Jonathan Hafichuk: That’s good, So I want to go because it’s really interesting to me, I want to go a little bit more into i guess to a degree theory when it comes to fitness,because in the industry there’s so many different approaches , you have the gyms that are trying to get people in shape to go do athletic fitness contests right, and then you have gyms that are just trying to get people to be as functionally fit as
people to live their best lives,then you have crossfit and all these different aspects,and then you have the power of the fuel weight lifting so it sounds like from what you guys are doing you just want people to be functional and healthy right?
Adam Browne: Yeah absolutely,that’s correct.
Jonathan Hafichuk: So what is your theory on the pros and cons to the different sides of that and why did you go in the functional direction?
Adam Browne: We’ve always been a functional type of place,I think a better question that I would like to answer is why we decided to go on the digilized approach and one on one and small group personal training ,versus a big boot camp setting and for us there’s a massive difference in the instruction that our clients get compared to what they can get in a bigger class setting.Our trainers are kinesiologists for the most part to begin with and second of all we really take focus on proper movement patterns and technique, and so for us that really what we try to promote is correct movement so we can avoid injuries and muscle imbalances and things that causes problems in the future.
There’s different parts of fitness, I myself went to boot camp last week to try it out,and for me that’s fine, for some people who are maybe a little bit older,or have injuries,that type of thing to take into account,those group places most of the time it can do them worse,more injured it can produce muscle imbalances, that leads to problems down the road and so there’s a certain subset of people I think should be doing more customized individualized approaches to where is if you’re a little bit younger,you don’t have any issues,those group style classes definitely have an important place in your fitness.I think it really depends on where you’re at with your own fitness,what your goals and wants are and what your capabilities are as well.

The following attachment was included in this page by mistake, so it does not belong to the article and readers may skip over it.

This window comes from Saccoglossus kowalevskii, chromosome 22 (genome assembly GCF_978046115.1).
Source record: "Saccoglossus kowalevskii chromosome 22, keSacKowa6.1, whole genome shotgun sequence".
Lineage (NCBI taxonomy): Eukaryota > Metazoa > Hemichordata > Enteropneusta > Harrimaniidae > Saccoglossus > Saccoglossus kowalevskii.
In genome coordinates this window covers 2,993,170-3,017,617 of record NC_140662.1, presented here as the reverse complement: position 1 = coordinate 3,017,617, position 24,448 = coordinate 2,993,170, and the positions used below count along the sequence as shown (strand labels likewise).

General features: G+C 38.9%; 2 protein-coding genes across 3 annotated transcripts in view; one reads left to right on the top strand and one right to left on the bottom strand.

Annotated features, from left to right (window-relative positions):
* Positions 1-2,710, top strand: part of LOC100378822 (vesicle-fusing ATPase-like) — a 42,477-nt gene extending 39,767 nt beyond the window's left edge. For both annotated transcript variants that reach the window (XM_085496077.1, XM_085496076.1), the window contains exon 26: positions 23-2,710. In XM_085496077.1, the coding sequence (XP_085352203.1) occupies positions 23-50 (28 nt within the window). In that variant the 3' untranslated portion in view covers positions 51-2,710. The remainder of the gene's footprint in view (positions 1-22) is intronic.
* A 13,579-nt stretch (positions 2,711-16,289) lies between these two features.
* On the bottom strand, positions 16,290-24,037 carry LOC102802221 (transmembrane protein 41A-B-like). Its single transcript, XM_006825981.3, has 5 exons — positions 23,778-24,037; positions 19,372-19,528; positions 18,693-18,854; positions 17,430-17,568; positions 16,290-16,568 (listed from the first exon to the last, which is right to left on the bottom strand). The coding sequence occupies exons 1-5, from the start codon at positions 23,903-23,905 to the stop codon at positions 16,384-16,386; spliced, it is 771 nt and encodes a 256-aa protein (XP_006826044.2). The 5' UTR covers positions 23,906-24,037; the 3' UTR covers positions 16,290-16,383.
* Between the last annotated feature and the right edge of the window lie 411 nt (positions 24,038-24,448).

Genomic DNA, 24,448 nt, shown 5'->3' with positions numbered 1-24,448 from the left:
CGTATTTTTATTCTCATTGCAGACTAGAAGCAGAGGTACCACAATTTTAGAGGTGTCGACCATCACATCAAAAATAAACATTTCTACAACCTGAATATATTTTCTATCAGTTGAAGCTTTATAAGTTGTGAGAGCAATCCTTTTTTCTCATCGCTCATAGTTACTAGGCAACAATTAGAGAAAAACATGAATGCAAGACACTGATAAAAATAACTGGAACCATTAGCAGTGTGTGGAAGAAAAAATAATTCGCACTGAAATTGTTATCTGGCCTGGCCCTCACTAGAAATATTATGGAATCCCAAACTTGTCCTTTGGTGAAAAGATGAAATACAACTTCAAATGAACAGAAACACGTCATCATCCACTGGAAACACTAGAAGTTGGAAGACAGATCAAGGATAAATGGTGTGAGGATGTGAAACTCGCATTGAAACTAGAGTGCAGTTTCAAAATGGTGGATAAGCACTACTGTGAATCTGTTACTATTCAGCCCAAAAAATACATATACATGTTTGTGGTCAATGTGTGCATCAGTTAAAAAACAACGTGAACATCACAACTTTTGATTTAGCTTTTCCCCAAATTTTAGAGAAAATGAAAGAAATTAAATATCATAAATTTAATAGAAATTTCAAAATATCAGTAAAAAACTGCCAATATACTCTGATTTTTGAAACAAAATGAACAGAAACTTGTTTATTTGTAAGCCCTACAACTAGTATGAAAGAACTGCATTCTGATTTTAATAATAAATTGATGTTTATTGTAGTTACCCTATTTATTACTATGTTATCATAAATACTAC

Jonathan Hafichuk: What advice do you have for people who are really busy, whether they have a family and kids or a business or multiple jobs or lots on the go, what advice do you have for them for both deciding what they should do to stay in shape and for sticking to a routine?
Adam Browne: One of the things people kind of fail to realize is that fitness should not be something that you hate and so for the average person thats looking to get in better health and get in better shape, is first of all find something that you enjoy.So that means, playing tennis every week at the winter club or cross country skiing or hiking. Find something that you really love and I strongly believe in the strength training aspect of fitnessAnd I believe that it’s the foundation of fitness is strength training so seek out someone who can help guide you through that process, design a plan that’s appropriate for you and your needs and your injuries and your wants and